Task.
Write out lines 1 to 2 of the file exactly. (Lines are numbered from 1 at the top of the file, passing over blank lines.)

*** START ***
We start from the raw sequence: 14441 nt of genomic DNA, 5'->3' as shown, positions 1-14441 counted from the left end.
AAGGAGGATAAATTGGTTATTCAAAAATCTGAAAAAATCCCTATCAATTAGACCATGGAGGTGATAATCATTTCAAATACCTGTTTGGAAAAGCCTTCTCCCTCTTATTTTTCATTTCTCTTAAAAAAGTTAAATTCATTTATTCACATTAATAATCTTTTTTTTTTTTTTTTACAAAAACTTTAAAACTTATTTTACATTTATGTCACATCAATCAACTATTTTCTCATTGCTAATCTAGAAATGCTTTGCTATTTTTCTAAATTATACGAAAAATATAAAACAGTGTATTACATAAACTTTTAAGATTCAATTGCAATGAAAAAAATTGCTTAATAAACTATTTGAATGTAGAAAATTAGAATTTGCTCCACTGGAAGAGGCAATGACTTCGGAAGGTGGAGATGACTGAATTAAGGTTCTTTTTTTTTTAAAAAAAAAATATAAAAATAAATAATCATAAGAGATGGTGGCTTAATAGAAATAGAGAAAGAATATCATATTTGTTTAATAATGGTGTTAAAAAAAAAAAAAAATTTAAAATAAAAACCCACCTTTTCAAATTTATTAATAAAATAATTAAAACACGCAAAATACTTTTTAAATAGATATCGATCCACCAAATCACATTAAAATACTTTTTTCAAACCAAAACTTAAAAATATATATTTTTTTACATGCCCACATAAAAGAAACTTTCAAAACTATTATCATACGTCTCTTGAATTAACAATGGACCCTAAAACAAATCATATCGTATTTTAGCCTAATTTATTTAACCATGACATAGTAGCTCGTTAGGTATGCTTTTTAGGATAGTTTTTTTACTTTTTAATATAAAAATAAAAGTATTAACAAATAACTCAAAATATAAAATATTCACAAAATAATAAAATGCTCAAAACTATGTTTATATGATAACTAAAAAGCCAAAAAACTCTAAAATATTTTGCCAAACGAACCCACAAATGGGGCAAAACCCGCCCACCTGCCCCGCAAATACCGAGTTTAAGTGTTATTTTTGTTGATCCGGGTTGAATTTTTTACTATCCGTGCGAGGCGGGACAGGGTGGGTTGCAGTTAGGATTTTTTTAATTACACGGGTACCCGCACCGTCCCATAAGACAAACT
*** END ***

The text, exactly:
We start from the raw sequence: 14441 nt of genomic DNA, 5'->3' as shown, positions 1-14441 counted from the left end.
AAGGAGGATAAATTGGTTATTCAAAAATCTGAAAAAATCCCTATCAATTAGACCATGGAGGTGATAATCATTTCAAATACCTGTTTGGAAAAGCCTTCTCCCTCTTATTTTTCATTTCTCTTAAAAAAGTTAAATTCATTTATTCACATTAATAATCTTTTTTTTTTTTTTTTACAAAAACTTTAAAACTTATTTTACATTTATGTCACATCAATCAACTATTTTCTCATTGCTAATCTAGAAATGCTTTGCTATTTTTCTAAATTATACGAAAAATATAAAACAGTGTATTACATAAACTTTTAAGATTCAATTGCAATGAAAAAAATTGCTTAATAAACTATTTGAATGTAGAAAATTAGAATTTGCTCCACTGGAAGAGGCAATGACTTCGGAAGGTGGAGATGACTGAATTAAGGTTCTTTTTTTTTTAAAAAAAAAATATAAAAATAAATAATCATAAGAGATGGTGGCTTAATAGAAATAGAGAAAGAATATCATATTTGTTTAATAATGGTGTTAAAAAAAAAAAAAAATTTAAAATAAAAACCCACCTTTTCAAATTTATTAATAAAATAATTAAAACACGCAAAATACTTTTTAAATAGATATCGATCCACCAAATCACATTAAAATACTTTTTTCAAACCAAAACTTAAAAATATATATTTTTTTACATGCCCACATAAAAGAAACTTTCAAAACTATTATCATACGTCTCTTGAATTAACAATGGACCCTAAAACAAATCATATCGTATTTTAGCCTAATTTATTTAACCATGACATAGTAGCTCGTTAGGTATGCTTTTTAGGATAGTTTTTTTACTTTTTAATATAAAAATAAAAGTATTAACAAATAACTCAAAATATAAAATATTCACAAAATAATAAAATGCTCAAAACTATGTTTATATGATAACTAAAAAGCCAAAAAACTCTAAAATATTTTGCCAAACGAACCCACAAATGGGGCAAAACCCGCCCACCTGCCCCGCAAATACCGAGTTTAAGTGTTATTTTTGTTGATCCGGGTTGAATTTTTTACTATCCGTGCGAGGCGGGACAGGGTGGGTTGCAGTTAGGATTTTTTTAATTACACGGGTACCCGCACCGTCCCATAAGACAAACT